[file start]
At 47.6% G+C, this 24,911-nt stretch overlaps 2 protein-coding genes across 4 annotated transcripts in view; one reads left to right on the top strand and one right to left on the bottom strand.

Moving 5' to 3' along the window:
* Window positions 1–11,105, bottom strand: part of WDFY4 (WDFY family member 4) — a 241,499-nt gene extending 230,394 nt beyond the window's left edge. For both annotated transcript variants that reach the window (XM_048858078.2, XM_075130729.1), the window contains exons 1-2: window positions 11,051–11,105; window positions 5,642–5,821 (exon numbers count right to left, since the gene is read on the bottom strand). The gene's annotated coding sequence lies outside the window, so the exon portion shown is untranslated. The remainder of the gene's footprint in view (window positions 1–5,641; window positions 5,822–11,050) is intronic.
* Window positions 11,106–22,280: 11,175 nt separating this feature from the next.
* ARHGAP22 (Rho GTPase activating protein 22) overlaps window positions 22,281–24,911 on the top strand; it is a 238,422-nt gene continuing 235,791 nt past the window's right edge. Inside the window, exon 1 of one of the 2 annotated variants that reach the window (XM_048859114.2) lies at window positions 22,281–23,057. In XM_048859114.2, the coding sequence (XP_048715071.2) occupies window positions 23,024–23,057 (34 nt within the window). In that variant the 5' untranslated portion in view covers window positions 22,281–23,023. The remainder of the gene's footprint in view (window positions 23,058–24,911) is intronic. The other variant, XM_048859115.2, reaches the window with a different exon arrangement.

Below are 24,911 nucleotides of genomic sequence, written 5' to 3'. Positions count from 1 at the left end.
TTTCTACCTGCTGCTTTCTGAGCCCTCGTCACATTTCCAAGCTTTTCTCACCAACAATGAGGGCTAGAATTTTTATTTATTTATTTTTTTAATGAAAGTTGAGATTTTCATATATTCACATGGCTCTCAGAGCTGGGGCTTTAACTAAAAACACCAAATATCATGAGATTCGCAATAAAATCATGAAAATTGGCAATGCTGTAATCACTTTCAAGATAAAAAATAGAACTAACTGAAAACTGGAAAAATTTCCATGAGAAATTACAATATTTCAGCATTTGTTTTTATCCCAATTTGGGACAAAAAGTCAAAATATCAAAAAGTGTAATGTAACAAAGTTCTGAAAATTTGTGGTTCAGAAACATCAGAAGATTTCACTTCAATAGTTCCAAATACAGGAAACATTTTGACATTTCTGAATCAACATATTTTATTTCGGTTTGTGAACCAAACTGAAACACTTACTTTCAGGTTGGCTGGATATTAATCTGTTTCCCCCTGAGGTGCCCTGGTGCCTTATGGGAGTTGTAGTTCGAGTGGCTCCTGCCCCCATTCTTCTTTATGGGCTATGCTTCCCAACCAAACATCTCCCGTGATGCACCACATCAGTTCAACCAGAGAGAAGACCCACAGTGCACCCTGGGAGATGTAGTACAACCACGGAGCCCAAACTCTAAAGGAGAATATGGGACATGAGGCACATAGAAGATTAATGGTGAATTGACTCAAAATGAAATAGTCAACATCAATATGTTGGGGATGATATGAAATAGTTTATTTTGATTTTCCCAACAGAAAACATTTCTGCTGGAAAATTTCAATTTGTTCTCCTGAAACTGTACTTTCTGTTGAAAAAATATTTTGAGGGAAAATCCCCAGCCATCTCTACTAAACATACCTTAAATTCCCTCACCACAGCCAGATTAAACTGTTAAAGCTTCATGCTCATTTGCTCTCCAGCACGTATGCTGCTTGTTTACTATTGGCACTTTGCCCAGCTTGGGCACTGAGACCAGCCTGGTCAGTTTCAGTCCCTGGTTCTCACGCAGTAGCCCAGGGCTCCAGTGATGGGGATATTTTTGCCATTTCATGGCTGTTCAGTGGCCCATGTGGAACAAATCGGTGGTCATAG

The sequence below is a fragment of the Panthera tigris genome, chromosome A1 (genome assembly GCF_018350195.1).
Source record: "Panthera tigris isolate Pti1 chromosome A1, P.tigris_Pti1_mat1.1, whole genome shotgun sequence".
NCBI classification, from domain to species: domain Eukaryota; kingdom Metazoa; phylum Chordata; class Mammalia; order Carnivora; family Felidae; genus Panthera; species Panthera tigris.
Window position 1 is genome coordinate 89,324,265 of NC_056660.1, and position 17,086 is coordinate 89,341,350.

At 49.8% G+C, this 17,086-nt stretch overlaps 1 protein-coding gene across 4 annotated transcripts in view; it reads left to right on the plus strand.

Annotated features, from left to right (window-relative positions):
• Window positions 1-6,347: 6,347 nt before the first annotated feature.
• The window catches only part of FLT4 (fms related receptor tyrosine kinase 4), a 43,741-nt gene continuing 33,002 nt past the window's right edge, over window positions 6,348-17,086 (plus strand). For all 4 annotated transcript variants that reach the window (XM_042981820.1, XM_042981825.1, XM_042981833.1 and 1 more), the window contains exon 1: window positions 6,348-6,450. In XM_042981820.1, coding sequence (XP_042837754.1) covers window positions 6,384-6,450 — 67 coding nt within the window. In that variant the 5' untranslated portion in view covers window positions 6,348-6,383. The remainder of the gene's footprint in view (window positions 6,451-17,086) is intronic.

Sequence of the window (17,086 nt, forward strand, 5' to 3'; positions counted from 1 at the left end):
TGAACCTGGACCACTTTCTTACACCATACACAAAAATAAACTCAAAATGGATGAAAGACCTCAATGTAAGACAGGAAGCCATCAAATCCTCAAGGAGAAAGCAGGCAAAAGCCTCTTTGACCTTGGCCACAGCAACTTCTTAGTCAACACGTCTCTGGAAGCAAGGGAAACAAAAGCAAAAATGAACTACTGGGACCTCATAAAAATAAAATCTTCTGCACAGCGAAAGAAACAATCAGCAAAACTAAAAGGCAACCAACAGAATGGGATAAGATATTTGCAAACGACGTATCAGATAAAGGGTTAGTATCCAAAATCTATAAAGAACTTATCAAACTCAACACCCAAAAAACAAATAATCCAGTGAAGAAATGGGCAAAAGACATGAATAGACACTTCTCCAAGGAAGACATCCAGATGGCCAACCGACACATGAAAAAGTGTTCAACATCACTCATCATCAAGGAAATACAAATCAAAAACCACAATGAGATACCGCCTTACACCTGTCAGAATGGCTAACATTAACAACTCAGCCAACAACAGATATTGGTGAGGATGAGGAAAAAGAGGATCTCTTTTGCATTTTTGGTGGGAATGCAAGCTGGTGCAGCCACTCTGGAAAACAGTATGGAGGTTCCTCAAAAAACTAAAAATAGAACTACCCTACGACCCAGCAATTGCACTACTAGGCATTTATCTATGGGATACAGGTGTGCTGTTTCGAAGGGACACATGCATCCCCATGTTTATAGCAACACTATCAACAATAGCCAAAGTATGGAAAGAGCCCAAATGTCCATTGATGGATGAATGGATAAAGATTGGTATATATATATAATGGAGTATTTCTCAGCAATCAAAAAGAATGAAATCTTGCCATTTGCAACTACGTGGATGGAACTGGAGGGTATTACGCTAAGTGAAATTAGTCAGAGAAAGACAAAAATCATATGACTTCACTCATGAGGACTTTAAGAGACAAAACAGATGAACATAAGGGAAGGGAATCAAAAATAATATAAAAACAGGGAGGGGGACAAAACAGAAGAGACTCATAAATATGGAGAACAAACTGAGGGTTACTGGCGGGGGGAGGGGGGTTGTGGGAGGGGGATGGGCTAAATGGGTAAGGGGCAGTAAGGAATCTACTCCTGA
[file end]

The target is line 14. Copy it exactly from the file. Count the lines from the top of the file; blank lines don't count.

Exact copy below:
• Window positions 1-6,347: 6,347 nt before the first annotated feature.